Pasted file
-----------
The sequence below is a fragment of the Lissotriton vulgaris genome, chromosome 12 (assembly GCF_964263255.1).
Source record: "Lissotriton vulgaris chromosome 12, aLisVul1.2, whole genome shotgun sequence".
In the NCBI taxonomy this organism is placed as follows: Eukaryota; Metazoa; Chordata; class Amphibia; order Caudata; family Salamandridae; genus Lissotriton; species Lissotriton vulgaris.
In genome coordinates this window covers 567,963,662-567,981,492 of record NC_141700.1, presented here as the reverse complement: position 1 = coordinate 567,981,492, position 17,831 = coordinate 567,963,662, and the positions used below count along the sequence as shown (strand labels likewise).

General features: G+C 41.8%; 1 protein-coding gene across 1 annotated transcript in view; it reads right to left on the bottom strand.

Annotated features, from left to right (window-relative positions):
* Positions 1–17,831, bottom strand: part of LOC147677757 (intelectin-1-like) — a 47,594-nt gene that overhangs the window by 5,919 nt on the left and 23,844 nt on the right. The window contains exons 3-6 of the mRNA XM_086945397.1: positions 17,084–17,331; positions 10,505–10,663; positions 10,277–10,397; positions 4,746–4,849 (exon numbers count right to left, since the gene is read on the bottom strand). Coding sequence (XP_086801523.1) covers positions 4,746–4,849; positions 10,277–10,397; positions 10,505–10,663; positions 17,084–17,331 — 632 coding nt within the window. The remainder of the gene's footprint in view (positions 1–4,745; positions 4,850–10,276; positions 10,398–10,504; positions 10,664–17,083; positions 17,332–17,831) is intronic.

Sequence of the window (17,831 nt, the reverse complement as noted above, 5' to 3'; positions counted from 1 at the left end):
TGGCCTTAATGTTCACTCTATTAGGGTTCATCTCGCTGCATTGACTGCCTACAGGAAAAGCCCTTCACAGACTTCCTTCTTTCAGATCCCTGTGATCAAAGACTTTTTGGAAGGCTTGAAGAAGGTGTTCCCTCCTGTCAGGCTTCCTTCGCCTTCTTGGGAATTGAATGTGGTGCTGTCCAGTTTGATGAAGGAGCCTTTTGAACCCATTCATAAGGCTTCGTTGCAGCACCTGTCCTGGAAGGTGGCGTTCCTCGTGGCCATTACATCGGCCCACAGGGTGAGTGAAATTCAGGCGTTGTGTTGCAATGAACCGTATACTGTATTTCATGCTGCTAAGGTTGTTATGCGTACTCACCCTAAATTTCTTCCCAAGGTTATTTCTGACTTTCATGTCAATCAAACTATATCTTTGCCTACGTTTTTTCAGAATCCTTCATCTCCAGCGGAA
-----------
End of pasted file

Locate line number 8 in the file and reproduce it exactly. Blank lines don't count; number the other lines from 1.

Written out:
Sequence of the window (17,831 nt, the reverse complement as noted above, 5' to 3'; positions counted from 1 at the left end):